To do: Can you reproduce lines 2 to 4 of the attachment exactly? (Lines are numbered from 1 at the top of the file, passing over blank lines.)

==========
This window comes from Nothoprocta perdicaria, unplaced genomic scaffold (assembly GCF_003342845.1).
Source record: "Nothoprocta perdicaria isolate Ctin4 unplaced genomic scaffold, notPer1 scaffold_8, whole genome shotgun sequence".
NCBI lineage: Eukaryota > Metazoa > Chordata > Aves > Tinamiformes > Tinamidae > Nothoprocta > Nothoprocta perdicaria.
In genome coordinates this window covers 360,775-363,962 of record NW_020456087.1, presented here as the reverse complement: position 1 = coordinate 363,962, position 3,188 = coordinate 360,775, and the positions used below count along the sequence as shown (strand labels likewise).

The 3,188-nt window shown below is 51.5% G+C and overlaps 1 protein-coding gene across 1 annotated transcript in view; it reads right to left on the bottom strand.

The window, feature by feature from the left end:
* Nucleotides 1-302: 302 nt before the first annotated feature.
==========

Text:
Source record: "Nothoprocta perdicaria isolate Ctin4 unplaced genomic scaffold, notPer1 scaffold_8, whole genome shotgun sequence".
NCBI lineage: Eukaryota > Metazoa > Chordata > Aves > Tinamiformes > Tinamidae > Nothoprocta > Nothoprocta perdicaria.
In genome coordinates this window covers 360,775-363,962 of record NW_020456087.1, presented here as the reverse complement: position 1 = coordinate 363,962, position 3,188 = coordinate 360,775, and the positions used below count along the sequence as shown (strand labels likewise).